Categories: feral cats

Trap-neuter-return volunteers insist that only they can feed the cats

When volunteers are engaged in a TNR program only they are allowed to feed the cats. If kindhearted individuals happen to be passing by the feral cat colony managed by these volunteers and decide to put down food for them they will disrupt the work of the TNR volunteers.

This is because the food put down by people other than the volunteers pulls the cat’s away from areas where the feral cat advocates are trapping the cats and monitoring them.

Photo by Saul Marquez.

Brooklyn Bridge Park

This problem of outsiders feeding feral cats in a managed colony is happening in Brooklyn Bridge Park. The feral cats of the park are managed by the Brooklyn Bridge Park Animal Welfare Coalition. The members of this coalition are irritated by people feeding their cats. They have put up signs requesting that people should not feed the cats but park users are ignoring them. Most people don’t notice the signs.

This has resulted in the cats evading the traps put down by members of the Brooklyn Bridge Park Animal Welfare Coalition. The knock-on effect, the coalition says, is that the cats have been left unchecked and are now threatening wildlife particularly around Pier One.

This in turn may cause problems by people who don’t like cats. The coalition says that not everyone is fond of the felines. Amen to that.

It is an interesting thought that volunteers who manage feral cat colonies under TNR programs dislike it when other people feed the cats. I wonder if they could put a sign up which doesn’t say “stop feeding the cats” but asks people to feed the cat in a designated area where they can be monitored and trapped by the volunteers.

Has anybody else involved in TNR programs encountered this particular problem? If so please leave a comment. I sense that there is a slight problem with volunteers involved in TNR. They don’t like other people to interfere because it disrupts their work. However, it may be difficult to avoid the involvement of outsiders.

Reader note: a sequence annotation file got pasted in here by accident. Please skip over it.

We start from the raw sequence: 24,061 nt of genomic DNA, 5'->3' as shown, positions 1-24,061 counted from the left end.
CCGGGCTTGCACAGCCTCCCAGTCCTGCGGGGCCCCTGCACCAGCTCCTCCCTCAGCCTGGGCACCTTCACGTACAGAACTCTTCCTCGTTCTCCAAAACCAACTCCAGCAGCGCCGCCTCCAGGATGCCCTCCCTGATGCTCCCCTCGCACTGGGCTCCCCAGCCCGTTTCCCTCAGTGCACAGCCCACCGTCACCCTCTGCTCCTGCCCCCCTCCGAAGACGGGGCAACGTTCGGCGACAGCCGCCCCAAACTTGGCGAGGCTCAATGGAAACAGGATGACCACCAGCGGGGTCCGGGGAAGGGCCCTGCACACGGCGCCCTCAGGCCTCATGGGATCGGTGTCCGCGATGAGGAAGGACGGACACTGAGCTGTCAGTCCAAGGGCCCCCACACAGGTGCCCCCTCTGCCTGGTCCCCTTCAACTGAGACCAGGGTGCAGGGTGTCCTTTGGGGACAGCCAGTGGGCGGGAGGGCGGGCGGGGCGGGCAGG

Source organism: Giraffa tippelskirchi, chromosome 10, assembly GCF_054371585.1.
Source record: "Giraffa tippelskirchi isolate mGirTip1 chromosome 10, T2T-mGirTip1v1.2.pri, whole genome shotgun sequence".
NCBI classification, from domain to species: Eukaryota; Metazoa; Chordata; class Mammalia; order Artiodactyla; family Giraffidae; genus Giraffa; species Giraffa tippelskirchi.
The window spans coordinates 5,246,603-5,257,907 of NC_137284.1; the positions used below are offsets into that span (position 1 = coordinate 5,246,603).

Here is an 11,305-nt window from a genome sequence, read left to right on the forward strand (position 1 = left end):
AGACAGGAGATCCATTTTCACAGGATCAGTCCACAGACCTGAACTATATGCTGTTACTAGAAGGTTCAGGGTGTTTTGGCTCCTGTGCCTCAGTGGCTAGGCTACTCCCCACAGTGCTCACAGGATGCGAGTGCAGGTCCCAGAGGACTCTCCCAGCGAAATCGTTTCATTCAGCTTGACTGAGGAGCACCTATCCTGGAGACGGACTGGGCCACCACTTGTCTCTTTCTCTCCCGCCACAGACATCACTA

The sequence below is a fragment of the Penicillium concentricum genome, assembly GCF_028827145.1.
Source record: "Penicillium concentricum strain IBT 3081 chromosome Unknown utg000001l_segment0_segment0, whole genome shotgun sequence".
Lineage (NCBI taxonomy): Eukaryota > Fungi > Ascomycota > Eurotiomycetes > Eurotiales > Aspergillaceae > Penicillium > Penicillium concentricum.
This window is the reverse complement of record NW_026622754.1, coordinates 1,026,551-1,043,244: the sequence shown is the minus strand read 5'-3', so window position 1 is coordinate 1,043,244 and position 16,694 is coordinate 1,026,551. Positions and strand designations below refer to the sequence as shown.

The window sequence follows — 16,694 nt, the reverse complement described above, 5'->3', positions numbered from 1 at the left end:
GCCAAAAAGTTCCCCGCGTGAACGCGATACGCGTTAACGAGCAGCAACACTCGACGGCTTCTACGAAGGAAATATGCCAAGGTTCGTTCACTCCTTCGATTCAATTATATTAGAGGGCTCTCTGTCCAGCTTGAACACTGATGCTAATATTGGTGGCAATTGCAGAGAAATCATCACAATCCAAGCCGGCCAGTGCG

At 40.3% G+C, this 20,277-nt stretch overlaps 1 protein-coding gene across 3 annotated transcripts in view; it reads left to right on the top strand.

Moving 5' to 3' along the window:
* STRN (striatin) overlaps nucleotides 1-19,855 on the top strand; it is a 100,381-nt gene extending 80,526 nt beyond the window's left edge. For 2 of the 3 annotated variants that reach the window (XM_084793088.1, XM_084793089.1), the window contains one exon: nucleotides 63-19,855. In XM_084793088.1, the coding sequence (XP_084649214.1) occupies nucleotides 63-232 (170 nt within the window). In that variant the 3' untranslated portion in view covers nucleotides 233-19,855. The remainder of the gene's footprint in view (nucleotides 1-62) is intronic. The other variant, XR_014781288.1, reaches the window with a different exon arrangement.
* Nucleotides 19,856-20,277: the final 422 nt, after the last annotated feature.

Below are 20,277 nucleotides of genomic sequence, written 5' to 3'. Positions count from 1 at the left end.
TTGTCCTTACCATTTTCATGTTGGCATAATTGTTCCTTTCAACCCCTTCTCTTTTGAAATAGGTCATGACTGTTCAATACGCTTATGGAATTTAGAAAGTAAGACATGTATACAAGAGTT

Please comment here using either Facebook or WordPress (when available).
Michael Broad

Hi, I'm a 71-year-old retired solicitor (attorney in the US). Before qualifying I worked in many jobs including professional photography. I have a girlfriend, Michelle. I love nature, cats and all animals. I am concerned about their welfare.

View Comments

  • Michael! Could you please remove the comment from 10:40? More mistakes by me, apologies.

  • Years ago, the same issues that Albert states o clearly were happening at a riverside colony of 16 cats I helped with, just on the evening feed rota.

    We had a meeting about it and the winning idea was to erect a post/board at the location, put a big laminated friendly poster up, telling a little about the colony,contact details, TNR individual cats by name (no pictures) - asking people to please make donation of cat food in the galvanised, locked metal container, a bit like commercial parcel drop boxes, so hands can 't get inside to steal.

    The TNR feeding location land was privately owned by a cat loving family, they were very helpful. The public feeders gained legal access via a Public Footpath.

    It worked for just over one week, the extra feeding stopped and we got a few donations. Thought we had cracked it. One morning the donation bin had been blown up using a can of spray varnish as both explosive force & accelerant. Good that no cats were hurt, the one bag of donated dry food was blown everywhere, ruined by the taint of burning varnish and water used to put out the fire.

    We never managed to stop it happening and it did cause some difficulties.

  • Yes, all of that is true. I live near such a colony being managed by TNR and the end result of unauthorized feeding is detrimental to the colony. It can't be managed when outsiders interfere. Bad things happen, like cats subsequently not feeding where and when they need to be fed. They need the routine. Then when the program fails, the local counsel authority may drop permission to manage the colony and choose to eradicate the cats altogether. The very concept of TNR is then abandoned in that area and possibly others nearby. If you care about the cats then ask if you may adopt one who is adoptable, and/or donate toward that colony.

Recent Posts

Birdfeeder placement to help avoid attack by cats

I can think of two instances (but there are many more) of exposing, through good…

3 hours ago

My neighbour’s cat asks to be let in all the time, so is he neglected?

It is not uncommon for neighbourhood cats to want to visit neighbour's homes. You won't…

8 hours ago

Radon gas increases the chance of your cat getting lung cancer

Background Radon gas is a mysterious substance which appears to be all around us, all…

9 hours ago

12 facts about the Nebelung cat

Here are 12 listed facts about the Nebelung cat. I hope you find them useful.…

22 hours ago

21 reasons to take your cat to the vet

Here is a list of reasons to take your cat to the vet. Richard H.…

1 day ago

Panicking man, giggling woman and complacent cats fail to catch a terrified mouse

I can understand the minor chaos caused by a mouse brought into the home by…

1 day ago